posted May 18, 2009 at 1:25pm
“I don’t want to see that woman,” Sophie said sharply as we navigated rain puddles on the concrete path to the little park and rec classroom where they hold practice for Special Olympics cheerleading Saturday mornings.
It had been a whole week, but I knew exactly who she meant. I’d been thinking about that woman, too.
She is middle-aged, hard to say more than that. Looks a bit like a school principal — tall, slender, in a pant suit (a little dressy for a Saturday morning), her straight brown hair cut to her chin. I figured she was the parent of one of the cheerleaders, but I didn’t know which one. Sophie’s one of the only little kids participating in cheer — the rest are adults. And the parents of the adult cheerleaders don’t usually hover in the back of the practice room like I do. Mostly they sit in a separate room and chat.
So although we were several sessions in, I hadn’t noticed this woman til the end of practice last week, when Sophie suggested that all the parents come in and watch a few cheers. The very sweet (and very good) coach agreed.
Afterward, the woman walked over to the gaggle of cheerleaders, pointed a long finger down at Sophie, nodded at me and asked dramatically, “Is she yours?”
“I want her!” the woman said loudly. “I’m taking her home with me!”
Sophie looked up, startled, then backed away.
“Say hello, Sophie!” I said, embarrassed. My typically friendly child shook her head hard, burying her head in my hip as I murmured, “It’s okay, she just thinks you’re cute, she isn’t really going to take you.”
The woman didn’t seem to notice. “She’s adorable!” she said. “And she’s going to stay that way!”
Then she turned on her heel and left. It was a brief encounter, but I thought about the woman all week. I wondered about her and her kid, wondered what diagnosis her kid has. Mostly, though, I wondered what she meant when she said, “And she’s going to stay that way!”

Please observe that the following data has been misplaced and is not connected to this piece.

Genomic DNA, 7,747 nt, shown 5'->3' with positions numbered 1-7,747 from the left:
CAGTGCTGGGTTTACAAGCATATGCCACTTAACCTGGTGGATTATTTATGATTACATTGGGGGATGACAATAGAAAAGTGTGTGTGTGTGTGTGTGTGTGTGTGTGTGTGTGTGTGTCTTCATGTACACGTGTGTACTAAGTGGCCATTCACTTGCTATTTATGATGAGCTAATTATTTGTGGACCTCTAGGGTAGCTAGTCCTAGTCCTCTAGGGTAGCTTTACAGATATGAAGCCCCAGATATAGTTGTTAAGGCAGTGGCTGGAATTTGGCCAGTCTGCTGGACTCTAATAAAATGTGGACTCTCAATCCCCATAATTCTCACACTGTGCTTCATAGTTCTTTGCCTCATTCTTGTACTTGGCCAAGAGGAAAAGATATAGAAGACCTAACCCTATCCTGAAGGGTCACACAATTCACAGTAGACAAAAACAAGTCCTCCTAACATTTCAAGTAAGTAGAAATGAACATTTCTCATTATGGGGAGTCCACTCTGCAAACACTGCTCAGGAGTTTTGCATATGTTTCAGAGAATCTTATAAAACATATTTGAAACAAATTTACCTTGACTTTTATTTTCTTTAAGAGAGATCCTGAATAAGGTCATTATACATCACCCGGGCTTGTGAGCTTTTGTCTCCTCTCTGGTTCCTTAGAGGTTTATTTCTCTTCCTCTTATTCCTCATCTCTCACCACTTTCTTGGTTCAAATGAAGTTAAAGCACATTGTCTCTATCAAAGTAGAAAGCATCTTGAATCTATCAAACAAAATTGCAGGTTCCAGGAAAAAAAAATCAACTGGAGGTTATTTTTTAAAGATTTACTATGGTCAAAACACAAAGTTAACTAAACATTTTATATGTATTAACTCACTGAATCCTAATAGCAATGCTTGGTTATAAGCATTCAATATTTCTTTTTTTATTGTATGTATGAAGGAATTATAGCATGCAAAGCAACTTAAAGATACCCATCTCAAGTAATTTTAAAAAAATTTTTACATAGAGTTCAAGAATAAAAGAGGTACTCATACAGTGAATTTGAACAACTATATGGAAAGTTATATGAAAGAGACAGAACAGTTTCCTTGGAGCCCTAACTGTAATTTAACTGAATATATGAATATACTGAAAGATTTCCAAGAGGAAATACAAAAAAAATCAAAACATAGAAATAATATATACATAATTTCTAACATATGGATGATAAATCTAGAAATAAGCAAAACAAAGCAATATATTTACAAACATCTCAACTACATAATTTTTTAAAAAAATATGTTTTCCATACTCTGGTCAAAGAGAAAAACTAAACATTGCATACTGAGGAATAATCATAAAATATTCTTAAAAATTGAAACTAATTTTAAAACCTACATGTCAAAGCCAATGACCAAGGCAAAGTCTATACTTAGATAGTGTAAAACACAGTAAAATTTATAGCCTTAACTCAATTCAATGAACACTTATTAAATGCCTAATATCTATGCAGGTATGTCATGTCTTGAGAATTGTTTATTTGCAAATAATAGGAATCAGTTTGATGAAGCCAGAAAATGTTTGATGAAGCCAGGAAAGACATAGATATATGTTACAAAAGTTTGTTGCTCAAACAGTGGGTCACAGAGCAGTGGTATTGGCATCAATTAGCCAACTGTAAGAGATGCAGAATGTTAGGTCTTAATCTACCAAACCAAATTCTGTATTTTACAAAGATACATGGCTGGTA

Did she mean that, like her kid, Sophie would be an adorable adult? Or the opposite? I’ll be honest — it sounded like the latter.
Another week’s come and gone, and I’m still not sure. I got Sophie in the door this past Saturday morning by promising she wouldn’t have to go near the woman, and when we got inside, I watched her carefully, trying to match her with a cheerleader.
Annabelle figured it out: The older woman’s daughter is a young, plump woman with Down syndrome — probably in her 20s, maybe 30s — with a blonde bob and glasses. In several weeks, I haven’t heard the young woman say a word. She stands quietly, pays attention, does what’s asked of her. She looks a little defeated. I’m not sure I’ve seen her crack a smile.
Despite the similar hair, glasses and features, the young woman’s not much like Sophie — who talks so much I wonder if the coaches lament recent innovations in speech therapy. Sophie’s a tiny, whirling dervish of questions, demands, jacket on and off, shoes chucked in a corner, always angling to stand next to the coach to cheer like she’s a coach herself, vying to be the one to yell, “Ready, ok!” And, yeah, adorable. I agree that Sophie is adorable.
So what did that woman mean? I don’t know; all I know is that she sort of scared the shit out of my kid.
Maybe we’ll find out next week.